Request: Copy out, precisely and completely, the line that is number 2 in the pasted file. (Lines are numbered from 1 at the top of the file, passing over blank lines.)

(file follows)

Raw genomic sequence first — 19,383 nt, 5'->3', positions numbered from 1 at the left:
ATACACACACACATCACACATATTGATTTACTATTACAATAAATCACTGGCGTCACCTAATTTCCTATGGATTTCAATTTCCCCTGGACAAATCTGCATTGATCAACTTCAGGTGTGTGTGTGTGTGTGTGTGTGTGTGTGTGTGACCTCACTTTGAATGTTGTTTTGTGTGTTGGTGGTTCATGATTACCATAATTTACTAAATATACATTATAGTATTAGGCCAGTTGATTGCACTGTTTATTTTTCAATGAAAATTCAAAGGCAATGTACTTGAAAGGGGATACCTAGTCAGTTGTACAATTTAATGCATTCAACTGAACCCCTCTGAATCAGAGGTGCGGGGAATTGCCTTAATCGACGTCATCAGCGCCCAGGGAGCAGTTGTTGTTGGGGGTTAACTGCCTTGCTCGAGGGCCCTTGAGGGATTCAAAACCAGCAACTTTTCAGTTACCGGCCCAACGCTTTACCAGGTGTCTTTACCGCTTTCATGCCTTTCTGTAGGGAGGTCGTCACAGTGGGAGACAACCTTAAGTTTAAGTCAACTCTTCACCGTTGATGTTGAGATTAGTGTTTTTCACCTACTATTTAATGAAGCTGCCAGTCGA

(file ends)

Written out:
ATACACACACACATCACACATATTGATTTACTATTACAATAAATCACTGGCGTCACCTAATTTCCTATGGATTTCAATTTCCCCTGGACAAATCTGCATTGATCAACTTCAGGTGTGTGTGTGTGTGTGTGTGTGTGTGTGTGTGACCTCACTTTGAATGTTGTTTTGTGTGTTGGTGGTTCATGATTACCATAATTTACTAAATATACATTATAGTATTAGGCCAGTTGATTGCACTGTTTATTTTTCAATGAAAATTCAAAGGCAATGTACTTGAAAGGGGATACCTAGTCAGTTGTACAATTTAATGCATTCAACTGAACCCCTCTGAATCAGAGGTGCGGGGAATTGCCTTAATCGACGTCATCAGCGCCCAGGGAGCAGTTGTTGTTGGGGGTTAACTGCCTTGCTCGAGGGCCCTTGAGGGATTCAAAACCAGCAACTTTTCAGTTACCGGCCCAACGCTTTACCAGGTGTCTTTACCGCTTTCATGCCTTTCTGTAGGGAGGTCGTCACAGTGGGAGACAACCTTAAGTTTAAGTCAACTCTTCACCGTTGATGTTGAGATTAGTGTTTTTCACCTACTATTTAATGAAGCTGCCAGTCGA